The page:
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BHBM Tax Law Alert 1/3/2019


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Thank you for subscribing to our firm’s Tax Law Alert. If you have any questions pertaining to this information, please contact Jeannette Waring and Jack Casanova at (504) 569-2900.

FEDERAL TAX LAW UPDATE

To-Be-Issued Proposed Regulations will Address Centralized Partnership Audit Regime

In Notice 2019-06 (the “Notice”), the IRS previewed changes to its streamlined partnership audit regime that are planned to take effect later in 2019. The Notice provides that the to-be-issued proposed regulations under IRC § 6241(11)(B)(vi) (the “Regulations”) will address two matters that have been determined to present special enforcement considerations.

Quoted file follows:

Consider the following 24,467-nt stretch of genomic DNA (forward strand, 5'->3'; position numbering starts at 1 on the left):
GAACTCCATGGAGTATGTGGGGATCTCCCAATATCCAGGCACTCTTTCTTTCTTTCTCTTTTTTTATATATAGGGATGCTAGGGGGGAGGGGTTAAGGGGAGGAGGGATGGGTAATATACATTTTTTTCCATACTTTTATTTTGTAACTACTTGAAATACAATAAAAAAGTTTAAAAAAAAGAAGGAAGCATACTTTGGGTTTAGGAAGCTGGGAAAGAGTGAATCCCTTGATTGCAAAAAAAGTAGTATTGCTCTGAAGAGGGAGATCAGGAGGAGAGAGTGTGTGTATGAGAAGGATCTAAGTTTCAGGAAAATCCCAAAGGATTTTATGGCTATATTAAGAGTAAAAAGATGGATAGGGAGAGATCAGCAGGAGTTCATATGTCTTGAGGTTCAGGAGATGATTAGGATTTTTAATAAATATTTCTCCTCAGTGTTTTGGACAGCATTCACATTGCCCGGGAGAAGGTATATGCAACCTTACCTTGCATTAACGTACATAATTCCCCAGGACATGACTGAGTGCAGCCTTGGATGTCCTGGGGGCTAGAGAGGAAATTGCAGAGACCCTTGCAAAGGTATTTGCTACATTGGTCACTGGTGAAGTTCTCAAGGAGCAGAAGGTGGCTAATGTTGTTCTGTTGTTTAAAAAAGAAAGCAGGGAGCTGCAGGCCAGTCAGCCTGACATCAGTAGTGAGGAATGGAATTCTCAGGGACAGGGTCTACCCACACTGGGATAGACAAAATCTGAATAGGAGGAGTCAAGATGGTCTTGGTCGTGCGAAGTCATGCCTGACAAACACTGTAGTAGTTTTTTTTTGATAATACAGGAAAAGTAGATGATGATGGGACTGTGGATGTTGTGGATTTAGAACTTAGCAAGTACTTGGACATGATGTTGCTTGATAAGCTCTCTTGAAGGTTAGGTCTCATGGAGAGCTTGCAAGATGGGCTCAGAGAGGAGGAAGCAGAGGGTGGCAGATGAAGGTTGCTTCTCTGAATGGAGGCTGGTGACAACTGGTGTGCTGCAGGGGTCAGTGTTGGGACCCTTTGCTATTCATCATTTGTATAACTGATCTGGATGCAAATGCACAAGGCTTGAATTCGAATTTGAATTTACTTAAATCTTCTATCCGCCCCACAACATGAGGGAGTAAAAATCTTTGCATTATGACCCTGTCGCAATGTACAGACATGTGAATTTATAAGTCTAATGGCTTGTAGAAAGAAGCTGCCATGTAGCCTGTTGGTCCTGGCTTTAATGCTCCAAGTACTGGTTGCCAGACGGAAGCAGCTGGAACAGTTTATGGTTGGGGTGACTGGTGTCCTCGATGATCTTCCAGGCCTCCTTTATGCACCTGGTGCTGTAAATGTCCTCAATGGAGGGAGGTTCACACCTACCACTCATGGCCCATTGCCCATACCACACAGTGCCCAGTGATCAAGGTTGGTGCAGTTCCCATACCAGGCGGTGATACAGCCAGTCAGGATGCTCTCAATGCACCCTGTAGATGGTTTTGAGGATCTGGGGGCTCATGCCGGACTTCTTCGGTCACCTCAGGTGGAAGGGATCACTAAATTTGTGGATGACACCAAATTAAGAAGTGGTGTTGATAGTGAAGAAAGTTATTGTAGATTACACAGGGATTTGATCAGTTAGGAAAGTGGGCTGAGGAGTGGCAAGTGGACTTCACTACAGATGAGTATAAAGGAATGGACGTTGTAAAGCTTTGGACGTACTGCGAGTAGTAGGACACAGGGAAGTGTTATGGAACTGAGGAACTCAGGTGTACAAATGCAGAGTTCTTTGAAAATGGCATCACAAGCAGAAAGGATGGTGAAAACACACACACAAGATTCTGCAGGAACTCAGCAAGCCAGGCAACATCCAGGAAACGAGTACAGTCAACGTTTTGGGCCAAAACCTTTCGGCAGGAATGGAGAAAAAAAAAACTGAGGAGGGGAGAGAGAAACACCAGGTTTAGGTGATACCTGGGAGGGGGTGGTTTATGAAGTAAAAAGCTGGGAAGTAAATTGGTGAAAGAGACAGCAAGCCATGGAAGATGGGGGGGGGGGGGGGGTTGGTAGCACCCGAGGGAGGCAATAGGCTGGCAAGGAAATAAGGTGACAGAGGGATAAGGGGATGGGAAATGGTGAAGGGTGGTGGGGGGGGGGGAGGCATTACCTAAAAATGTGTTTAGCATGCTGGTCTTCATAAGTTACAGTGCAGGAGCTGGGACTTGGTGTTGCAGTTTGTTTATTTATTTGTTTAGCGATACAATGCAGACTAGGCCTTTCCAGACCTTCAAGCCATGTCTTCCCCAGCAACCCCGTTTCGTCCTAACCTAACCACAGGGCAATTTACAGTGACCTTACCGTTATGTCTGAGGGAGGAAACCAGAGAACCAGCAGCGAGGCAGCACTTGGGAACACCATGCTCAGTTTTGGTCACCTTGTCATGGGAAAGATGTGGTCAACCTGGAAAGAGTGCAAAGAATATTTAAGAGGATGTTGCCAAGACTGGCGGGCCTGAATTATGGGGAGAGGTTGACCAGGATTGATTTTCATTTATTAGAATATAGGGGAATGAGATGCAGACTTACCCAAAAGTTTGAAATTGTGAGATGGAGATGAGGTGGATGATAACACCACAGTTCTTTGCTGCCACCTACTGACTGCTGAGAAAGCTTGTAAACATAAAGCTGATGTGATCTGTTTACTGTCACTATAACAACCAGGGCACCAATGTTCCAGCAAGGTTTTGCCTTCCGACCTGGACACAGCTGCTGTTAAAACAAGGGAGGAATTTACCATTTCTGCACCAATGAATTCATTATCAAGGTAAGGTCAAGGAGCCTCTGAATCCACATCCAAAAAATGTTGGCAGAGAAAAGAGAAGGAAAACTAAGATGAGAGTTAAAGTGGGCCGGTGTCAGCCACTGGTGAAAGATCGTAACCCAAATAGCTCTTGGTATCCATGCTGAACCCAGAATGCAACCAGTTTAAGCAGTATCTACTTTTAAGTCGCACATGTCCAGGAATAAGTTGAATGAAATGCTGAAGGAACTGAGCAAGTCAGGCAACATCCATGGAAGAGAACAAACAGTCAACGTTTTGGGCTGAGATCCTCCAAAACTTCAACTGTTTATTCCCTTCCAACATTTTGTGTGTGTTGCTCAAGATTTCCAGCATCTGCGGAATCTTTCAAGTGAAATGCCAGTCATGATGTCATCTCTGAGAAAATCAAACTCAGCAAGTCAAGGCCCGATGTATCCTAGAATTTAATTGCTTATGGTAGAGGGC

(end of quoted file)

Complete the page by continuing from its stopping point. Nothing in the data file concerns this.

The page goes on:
First, the Notice addresses certain situations where an adjustment during an examination of a person (other than the partnership) requires a change to a partnership-related item. Specifically, the Regulations will allow the IRS to “effectively and efficiently focus on a single partner or a small group of partners with respect to a limited set of partnership-related items without unduly burdening the partnership and avoiding procedural concerns about the appropriate level at which such items must be examined.” For instance, the Regulations will provide that the IRS may determine that the centralized partnership audit regime does not apply to adjustments to partnership-related items when the following conditions are met: (1) the examination being conducted is of a person other than the partnership; (2) a partnership-related item must be adjusted, or a determination regarding a partnership-related item must be made, as part of an adjustment to a non-partnership-related item of the person whose return is being examined; and (3) the treatment of the partnership-related item on the return of the partnership under IRC § 6031(b) or in the partnership’s books and records was based in whole or in part on information provided by, or under the control of, the person whose return is being examined.